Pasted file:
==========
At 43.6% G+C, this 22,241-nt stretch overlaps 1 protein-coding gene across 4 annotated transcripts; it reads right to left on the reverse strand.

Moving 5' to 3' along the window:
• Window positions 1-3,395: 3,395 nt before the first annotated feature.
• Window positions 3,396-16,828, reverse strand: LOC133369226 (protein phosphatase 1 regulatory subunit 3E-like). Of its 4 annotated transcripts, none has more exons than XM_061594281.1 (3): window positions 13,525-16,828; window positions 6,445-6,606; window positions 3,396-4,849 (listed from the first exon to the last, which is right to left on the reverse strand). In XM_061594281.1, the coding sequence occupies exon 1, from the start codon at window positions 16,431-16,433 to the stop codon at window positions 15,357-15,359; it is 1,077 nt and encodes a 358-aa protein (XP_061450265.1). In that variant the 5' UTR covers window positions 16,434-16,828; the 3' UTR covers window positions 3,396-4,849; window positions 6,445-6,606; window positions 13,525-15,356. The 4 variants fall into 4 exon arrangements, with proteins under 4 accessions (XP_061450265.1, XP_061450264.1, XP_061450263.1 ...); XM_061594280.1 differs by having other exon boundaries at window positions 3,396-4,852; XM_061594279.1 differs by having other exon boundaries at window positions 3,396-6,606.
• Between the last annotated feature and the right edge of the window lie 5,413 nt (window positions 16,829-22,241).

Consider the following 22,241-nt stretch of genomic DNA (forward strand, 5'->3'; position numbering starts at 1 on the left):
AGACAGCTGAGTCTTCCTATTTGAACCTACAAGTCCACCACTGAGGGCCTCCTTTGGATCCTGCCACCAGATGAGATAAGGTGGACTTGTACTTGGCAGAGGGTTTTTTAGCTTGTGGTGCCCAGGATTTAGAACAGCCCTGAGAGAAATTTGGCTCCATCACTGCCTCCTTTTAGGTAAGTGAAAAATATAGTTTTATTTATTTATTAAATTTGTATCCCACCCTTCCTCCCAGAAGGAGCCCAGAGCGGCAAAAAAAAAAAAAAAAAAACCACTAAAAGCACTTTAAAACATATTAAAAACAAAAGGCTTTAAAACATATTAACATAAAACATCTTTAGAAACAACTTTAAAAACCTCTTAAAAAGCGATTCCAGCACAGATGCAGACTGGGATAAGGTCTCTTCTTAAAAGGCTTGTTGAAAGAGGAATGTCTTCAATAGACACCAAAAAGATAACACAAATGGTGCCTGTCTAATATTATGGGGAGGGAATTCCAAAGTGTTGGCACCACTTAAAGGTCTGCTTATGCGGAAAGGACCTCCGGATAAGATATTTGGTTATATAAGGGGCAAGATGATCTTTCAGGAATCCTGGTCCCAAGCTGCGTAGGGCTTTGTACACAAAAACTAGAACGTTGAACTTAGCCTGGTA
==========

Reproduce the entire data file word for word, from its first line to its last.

At 43.6% G+C, this 22,241-nt stretch overlaps 1 protein-coding gene across 4 annotated transcripts; it reads right to left on the reverse strand.

Moving 5' to 3' along the window:
• Window positions 1-3,395: 3,395 nt before the first annotated feature.
• Window positions 3,396-16,828, reverse strand: LOC133369226 (protein phosphatase 1 regulatory subunit 3E-like). Of its 4 annotated transcripts, none has more exons than XM_061594281.1 (3): window positions 13,525-16,828; window positions 6,445-6,606; window positions 3,396-4,849 (listed from the first exon to the last, which is right to left on the reverse strand). In XM_061594281.1, the coding sequence occupies exon 1, from the start codon at window positions 16,431-16,433 to the stop codon at window positions 15,357-15,359; it is 1,077 nt and encodes a 358-aa protein (XP_061450265.1). In that variant the 5' UTR covers window positions 16,434-16,828; the 3' UTR covers window positions 3,396-4,849; window positions 6,445-6,606; window positions 13,525-15,356. The 4 variants fall into 4 exon arrangements, with proteins under 4 accessions (XP_061450265.1, XP_061450264.1, XP_061450263.1 ...); XM_061594280.1 differs by having other exon boundaries at window positions 3,396-4,852; XM_061594279.1 differs by having other exon boundaries at window positions 3,396-6,606.
• Between the last annotated feature and the right edge of the window lie 5,413 nt (window positions 16,829-22,241).

Consider the following 22,241-nt stretch of genomic DNA (forward strand, 5'->3'; position numbering starts at 1 on the left):
AGACAGCTGAGTCTTCCTATTTGAACCTACAAGTCCACCACTGAGGGCCTCCTTTGGATCCTGCCACCAGATGAGATAAGGTGGACTTGTACTTGGCAGAGGGTTTTTTAGCTTGTGGTGCCCAGGATTTAGAACAGCCCTGAGAGAAATTTGGCTCCATCACTGCCTCCTTTTAGGTAAGTGAAAAATATAGTTTTATTTATTTATTAAATTTGTATCCCACCCTTCCTCCCAGAAGGAGCCCAGAGCGGCAAAAAAAAAAAAAAAAAAACCACTAAAAGCACTTTAAAACATATTAAAAACAAAAGGCTTTAAAACATATTAACATAAAACATCTTTAGAAACAACTTTAAAAACCTCTTAAAAAGCGATTCCAGCACAGATGCAGACTGGGATAAGGTCTCTTCTTAAAAGGCTTGTTGAAAGAGGAATGTCTTCAATAGACACCAAAAAGATAACACAAATGGTGCCTGTCTAATATTATGGGGAGGGAATTCCAAAGTGTTGGCACCACTTAAAGGTCTGCTTATGCGGAAAGGACCTCCGGATAAGATATTTGGTTATATAAGGGGCAAGATGATCTTTCAGGAATCCTGGTCCCAAGCTGCGTAGGGCTTTGTACACAAAAACTAGAACGTTGAACTTAGCCTGGTA